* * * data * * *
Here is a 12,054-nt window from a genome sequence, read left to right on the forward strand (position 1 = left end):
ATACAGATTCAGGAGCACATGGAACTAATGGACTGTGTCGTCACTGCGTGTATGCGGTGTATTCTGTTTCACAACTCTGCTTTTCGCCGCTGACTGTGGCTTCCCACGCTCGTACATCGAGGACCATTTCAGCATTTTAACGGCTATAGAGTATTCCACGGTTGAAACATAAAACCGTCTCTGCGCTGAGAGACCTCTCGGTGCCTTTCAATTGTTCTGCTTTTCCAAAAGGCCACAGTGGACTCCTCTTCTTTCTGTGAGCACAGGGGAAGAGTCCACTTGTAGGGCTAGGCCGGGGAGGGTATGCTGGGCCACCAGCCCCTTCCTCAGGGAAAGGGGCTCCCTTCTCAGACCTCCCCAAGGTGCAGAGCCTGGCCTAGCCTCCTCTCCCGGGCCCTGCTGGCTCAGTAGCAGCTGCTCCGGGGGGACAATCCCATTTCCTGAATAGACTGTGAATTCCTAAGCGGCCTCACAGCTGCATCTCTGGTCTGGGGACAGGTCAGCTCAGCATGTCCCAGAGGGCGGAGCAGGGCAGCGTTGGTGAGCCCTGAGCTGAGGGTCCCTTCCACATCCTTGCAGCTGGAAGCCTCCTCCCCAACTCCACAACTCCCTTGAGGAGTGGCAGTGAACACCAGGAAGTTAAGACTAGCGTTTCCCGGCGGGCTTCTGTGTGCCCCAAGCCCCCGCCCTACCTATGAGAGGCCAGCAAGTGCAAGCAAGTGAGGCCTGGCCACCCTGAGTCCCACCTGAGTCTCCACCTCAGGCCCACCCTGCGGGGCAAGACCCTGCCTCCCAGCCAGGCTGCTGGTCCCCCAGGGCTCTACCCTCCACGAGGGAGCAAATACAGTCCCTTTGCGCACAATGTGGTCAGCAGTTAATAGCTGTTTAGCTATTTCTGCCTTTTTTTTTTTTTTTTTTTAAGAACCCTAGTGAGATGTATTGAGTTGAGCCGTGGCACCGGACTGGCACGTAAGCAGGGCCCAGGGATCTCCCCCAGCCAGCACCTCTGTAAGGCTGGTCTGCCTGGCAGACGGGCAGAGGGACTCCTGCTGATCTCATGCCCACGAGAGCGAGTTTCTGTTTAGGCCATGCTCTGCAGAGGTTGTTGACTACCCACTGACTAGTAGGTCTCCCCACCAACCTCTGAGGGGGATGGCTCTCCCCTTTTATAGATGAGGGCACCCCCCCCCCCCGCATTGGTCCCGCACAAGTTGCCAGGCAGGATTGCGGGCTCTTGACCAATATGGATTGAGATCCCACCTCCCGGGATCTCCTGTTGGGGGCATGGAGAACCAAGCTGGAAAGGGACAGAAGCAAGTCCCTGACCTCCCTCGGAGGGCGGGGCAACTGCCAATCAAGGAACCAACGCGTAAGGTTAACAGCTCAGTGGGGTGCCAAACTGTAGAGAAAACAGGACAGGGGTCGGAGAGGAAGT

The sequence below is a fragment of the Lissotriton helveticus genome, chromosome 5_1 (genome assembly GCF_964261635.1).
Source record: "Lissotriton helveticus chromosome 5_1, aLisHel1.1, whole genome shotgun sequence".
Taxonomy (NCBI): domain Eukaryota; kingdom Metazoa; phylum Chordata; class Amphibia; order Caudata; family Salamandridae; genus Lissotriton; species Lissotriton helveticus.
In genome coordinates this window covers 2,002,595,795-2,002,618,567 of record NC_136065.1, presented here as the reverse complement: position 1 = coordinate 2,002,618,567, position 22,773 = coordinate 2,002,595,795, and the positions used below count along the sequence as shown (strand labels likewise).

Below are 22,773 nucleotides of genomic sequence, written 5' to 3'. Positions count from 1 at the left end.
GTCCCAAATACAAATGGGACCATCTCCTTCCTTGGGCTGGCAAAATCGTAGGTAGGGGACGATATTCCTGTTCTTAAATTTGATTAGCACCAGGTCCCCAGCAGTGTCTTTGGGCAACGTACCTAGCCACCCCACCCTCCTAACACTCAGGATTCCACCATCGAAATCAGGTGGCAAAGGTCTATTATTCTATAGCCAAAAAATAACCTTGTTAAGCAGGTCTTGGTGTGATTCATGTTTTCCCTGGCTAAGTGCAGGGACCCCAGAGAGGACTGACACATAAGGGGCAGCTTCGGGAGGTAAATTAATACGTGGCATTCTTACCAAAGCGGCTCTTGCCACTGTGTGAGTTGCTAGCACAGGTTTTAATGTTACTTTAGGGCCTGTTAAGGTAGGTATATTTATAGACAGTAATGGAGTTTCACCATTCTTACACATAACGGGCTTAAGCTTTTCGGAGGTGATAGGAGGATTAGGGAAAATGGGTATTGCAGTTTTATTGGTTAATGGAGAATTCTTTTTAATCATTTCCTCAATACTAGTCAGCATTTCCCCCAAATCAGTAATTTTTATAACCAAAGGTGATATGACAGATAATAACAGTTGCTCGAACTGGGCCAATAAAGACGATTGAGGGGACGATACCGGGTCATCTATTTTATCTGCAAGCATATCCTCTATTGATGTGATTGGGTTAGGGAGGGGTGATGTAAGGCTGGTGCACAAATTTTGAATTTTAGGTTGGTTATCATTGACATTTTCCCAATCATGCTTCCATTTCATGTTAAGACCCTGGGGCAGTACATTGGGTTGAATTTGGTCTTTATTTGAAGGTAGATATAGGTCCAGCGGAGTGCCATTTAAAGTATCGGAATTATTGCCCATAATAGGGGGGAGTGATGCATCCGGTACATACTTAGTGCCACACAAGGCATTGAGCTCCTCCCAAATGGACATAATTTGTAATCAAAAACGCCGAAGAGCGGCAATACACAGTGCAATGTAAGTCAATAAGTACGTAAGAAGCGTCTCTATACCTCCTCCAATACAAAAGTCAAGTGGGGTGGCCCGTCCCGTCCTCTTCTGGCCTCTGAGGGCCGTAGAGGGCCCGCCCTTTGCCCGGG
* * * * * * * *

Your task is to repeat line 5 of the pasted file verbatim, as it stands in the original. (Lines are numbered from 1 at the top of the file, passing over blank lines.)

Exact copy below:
Taxonomy (NCBI): domain Eukaryota; kingdom Metazoa; phylum Chordata; class Amphibia; order Caudata; family Salamandridae; genus Lissotriton; species Lissotriton helveticus.